Researchers can divert Siri with inaudible ultrasic waves

Security researchers have discovered a way to covertly hijack Siri and other smartphe digital assistants using ultrasic waves, sounds that cannot normally be heard by humans.

The attack, inaudible to the human ear, can be used for messages, making phe calls, fraudulent or to take pictures without the user's knowledge.
The attack, inaudible to the human ear, can be used for messages, making phe calls, fraudulent or to take pictures without the user’s knowledge.

Nicknamed SurfingAttack, the exploit uses high-frequency, inaudible sound waves to activate and interact with a digital device in the wizard. While similar attacks have occurred in the past, SurfingAttack focuses the transmissi of said waves through solid materials, such as tables.

The researchers found they could use a $5 piezoelectric transducer, cnected to the lower part of the table, to send these ultrasic waves, and activate a voice assistant without the knowledge of the user.

The use of these inaudible ultrasic waves, the team has been able to wake up the voices of wizards and issue commands to make phe calls, take pictures, or a message that ctained a two-factor authenticati password.

To further hide the attack, the researchers first sent out an inaudible order down a device’s volume before recording the answers with the help of another device, hidden under a table.

SurfingAttack has been tested a total of 17 devices and found to be effective against most of them. Select Apple iPhones, Google Pixels and Samsung Galaxy devices are vulnerable to attack, although the research does not have specific notice that the iPhone models have been tested.

All the digital assistants, including Siri, Google Assistant, and Bixby, are vulnerable.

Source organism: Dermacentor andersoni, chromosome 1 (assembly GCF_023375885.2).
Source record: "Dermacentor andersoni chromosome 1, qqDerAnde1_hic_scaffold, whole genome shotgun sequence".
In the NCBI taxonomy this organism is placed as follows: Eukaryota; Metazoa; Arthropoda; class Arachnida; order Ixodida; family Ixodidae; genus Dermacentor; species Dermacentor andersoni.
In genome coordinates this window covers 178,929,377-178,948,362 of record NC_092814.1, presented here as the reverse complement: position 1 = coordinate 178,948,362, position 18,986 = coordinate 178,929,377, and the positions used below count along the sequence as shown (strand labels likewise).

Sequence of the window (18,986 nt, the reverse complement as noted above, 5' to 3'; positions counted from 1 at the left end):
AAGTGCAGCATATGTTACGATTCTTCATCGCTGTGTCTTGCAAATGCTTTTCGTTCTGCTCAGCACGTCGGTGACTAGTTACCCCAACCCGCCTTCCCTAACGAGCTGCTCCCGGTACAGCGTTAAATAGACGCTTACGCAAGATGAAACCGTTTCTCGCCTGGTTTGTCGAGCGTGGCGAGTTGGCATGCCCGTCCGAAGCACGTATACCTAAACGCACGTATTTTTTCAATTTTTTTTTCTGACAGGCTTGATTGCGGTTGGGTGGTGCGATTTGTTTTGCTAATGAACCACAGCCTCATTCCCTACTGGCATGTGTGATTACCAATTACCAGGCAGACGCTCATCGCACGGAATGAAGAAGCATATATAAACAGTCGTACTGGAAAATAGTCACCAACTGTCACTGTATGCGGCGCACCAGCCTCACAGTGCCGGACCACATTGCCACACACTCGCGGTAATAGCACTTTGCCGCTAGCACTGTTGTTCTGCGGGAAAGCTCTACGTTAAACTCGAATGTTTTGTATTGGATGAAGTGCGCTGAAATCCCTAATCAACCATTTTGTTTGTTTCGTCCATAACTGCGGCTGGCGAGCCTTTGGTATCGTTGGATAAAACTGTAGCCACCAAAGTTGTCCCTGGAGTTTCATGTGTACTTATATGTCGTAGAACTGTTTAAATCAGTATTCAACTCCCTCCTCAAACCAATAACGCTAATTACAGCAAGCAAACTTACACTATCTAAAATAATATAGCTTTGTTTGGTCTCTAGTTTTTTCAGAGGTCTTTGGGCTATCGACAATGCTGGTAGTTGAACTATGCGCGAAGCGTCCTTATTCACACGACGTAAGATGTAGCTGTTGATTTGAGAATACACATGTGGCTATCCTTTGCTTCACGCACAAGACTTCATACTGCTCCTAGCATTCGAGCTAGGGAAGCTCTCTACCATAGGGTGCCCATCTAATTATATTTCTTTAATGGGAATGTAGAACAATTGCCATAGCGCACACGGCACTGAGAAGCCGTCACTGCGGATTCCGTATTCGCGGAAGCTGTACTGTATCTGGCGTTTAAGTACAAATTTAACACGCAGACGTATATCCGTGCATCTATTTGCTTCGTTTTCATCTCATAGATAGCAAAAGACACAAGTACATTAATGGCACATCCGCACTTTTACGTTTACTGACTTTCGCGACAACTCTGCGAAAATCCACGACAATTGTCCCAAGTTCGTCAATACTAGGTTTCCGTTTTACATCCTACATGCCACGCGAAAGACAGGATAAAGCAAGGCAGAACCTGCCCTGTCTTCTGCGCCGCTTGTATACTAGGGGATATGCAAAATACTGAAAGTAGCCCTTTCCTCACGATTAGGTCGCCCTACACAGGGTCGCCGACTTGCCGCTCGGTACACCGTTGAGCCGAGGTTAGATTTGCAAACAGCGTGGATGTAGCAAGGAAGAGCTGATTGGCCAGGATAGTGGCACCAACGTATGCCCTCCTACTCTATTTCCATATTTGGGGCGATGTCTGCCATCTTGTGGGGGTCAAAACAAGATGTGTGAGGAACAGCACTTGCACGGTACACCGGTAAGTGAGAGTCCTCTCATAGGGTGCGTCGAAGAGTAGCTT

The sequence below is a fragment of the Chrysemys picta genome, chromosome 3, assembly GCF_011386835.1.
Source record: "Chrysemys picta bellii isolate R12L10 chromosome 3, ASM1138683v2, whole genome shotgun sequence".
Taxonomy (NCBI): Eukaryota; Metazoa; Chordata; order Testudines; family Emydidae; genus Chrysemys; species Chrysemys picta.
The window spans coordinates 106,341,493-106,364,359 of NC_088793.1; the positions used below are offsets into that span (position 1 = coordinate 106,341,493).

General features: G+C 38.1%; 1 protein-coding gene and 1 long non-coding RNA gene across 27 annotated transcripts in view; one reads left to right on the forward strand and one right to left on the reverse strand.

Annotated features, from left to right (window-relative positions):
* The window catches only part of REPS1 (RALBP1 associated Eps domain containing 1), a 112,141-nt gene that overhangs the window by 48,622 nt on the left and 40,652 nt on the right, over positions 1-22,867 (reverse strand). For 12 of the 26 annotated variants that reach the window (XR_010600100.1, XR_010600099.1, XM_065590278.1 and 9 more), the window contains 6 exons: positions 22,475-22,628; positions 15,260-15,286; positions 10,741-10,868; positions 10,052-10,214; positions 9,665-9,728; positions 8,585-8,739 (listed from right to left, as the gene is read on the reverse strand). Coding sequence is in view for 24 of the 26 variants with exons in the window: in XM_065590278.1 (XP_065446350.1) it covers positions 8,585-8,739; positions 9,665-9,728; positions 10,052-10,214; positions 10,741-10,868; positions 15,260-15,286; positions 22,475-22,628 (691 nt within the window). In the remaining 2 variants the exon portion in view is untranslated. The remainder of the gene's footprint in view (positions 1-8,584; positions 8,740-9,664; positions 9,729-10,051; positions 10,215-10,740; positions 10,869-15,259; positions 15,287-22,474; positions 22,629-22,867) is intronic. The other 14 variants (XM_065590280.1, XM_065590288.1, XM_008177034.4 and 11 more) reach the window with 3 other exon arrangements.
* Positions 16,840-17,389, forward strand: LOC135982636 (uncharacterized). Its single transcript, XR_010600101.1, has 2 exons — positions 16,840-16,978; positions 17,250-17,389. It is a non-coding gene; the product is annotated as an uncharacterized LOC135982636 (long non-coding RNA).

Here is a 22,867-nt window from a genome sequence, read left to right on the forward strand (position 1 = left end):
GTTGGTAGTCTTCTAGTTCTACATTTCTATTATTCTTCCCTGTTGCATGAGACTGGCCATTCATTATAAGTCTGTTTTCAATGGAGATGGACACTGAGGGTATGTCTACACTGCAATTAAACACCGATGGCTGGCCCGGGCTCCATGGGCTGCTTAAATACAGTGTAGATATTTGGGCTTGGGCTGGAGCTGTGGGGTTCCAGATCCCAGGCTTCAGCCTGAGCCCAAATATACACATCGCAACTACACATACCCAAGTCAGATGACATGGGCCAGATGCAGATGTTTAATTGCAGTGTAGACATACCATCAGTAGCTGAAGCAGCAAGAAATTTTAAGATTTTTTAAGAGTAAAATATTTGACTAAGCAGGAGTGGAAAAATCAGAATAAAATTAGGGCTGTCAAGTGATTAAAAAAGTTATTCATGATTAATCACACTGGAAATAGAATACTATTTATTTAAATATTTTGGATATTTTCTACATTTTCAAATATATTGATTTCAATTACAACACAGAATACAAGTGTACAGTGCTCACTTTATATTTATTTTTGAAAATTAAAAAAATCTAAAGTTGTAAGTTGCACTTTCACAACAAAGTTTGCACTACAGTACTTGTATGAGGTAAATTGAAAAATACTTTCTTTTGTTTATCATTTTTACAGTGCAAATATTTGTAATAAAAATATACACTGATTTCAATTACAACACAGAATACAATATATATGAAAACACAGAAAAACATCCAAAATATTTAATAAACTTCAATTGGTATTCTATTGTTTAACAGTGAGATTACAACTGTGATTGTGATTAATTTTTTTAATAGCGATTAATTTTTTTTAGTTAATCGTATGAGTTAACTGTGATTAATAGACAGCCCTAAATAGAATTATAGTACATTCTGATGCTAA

ly the Huawei Mate 9 and the Samsung Galaxy Note 10+ was safe from the attack, although the researchers attribute the different sound properties of their materials. They have also indicated that the attack had been less effective when used the tables clovered by a tablecloth.

The technique rests the exploitati of the n-linearity of a device’s MEMS microphe, which are used in most voice-ctrol devices and include a small membrane that can translate sound or light waves in the usable commands.

Although effective against smartphes, the team discovered that SurfingAttack does not work the speakers as the Amaz Echo or Google Home devices. The main risk seems to be hidden cameras, hidden in advance in the underside of coffee tables, desk, and other similar surfaces.

The research has been published by an internatial team of researchers from the University of Washingt in St. Louis, Michigan State University, the Chinese Academy of Sciences, and the University of Nebraska-Lincoln. It was first presented to the Network Distributed System Security Cference Feb. 24 in San Diego.

SurfingAttack is far from the first time that inaudible sound waves have been used to exploit vulnerabilities. The research builds several previous research projects, including the similarly named DolphinAttack.

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